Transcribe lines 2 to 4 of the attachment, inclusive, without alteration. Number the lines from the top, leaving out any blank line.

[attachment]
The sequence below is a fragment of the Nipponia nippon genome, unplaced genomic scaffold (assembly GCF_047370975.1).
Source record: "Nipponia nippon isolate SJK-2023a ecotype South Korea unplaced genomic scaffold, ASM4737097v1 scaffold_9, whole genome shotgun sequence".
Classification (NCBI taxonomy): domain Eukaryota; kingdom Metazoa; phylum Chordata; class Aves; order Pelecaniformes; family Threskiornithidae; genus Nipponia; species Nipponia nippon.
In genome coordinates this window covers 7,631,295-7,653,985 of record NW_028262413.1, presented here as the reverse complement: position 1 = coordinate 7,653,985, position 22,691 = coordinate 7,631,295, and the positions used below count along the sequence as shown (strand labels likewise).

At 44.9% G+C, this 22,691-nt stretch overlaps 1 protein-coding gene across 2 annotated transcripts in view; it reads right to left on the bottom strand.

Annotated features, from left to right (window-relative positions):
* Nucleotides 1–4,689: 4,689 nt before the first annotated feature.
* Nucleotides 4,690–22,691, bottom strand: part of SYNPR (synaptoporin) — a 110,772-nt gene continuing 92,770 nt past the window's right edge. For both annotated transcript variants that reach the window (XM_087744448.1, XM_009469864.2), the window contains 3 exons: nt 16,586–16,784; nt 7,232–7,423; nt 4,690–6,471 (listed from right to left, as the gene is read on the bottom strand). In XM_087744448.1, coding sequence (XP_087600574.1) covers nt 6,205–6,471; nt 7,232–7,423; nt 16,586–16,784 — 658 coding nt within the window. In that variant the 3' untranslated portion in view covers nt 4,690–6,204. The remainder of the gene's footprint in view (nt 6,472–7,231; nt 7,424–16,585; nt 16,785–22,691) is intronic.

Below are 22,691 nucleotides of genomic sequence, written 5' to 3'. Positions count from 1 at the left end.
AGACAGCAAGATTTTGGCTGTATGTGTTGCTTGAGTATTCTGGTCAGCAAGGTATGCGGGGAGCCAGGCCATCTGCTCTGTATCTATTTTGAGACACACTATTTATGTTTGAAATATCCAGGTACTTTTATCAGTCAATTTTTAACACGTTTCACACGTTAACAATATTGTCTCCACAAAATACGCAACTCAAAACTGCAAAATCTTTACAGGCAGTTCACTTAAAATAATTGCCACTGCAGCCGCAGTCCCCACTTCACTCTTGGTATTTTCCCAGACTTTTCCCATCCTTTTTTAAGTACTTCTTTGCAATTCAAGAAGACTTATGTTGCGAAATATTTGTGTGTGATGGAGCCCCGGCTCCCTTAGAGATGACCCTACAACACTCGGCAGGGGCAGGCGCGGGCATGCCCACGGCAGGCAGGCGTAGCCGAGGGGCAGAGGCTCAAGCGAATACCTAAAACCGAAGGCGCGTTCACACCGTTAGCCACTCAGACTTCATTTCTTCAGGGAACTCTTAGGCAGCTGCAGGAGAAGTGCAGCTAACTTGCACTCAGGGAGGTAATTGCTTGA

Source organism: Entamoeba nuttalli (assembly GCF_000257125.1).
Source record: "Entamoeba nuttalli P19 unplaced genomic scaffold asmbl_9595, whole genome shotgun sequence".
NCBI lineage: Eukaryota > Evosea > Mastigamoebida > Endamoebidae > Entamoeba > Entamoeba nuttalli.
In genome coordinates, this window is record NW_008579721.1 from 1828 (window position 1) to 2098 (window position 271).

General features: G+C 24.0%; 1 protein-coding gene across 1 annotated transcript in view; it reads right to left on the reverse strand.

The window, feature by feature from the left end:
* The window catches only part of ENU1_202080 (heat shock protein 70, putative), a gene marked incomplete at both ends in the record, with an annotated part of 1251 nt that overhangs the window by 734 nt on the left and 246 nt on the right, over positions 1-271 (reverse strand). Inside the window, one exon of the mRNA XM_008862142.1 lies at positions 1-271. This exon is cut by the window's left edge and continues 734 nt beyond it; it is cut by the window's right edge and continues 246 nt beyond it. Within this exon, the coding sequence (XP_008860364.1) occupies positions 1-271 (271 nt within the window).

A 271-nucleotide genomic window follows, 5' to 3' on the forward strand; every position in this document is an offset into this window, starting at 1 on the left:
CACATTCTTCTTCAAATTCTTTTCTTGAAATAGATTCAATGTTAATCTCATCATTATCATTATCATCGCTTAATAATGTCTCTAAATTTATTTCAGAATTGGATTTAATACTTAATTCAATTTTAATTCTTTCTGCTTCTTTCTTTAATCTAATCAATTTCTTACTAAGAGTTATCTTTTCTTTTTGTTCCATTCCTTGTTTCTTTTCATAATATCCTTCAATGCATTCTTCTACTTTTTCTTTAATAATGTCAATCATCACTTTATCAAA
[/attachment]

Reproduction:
Source record: "Nipponia nippon isolate SJK-2023a ecotype South Korea unplaced genomic scaffold, ASM4737097v1 scaffold_9, whole genome shotgun sequence".
Classification (NCBI taxonomy): domain Eukaryota; kingdom Metazoa; phylum Chordata; class Aves; order Pelecaniformes; family Threskiornithidae; genus Nipponia; species Nipponia nippon.
In genome coordinates this window covers 7,631,295-7,653,985 of record NW_028262413.1, presented here as the reverse complement: position 1 = coordinate 7,653,985, position 22,691 = coordinate 7,631,295, and the positions used below count along the sequence as shown (strand labels likewise).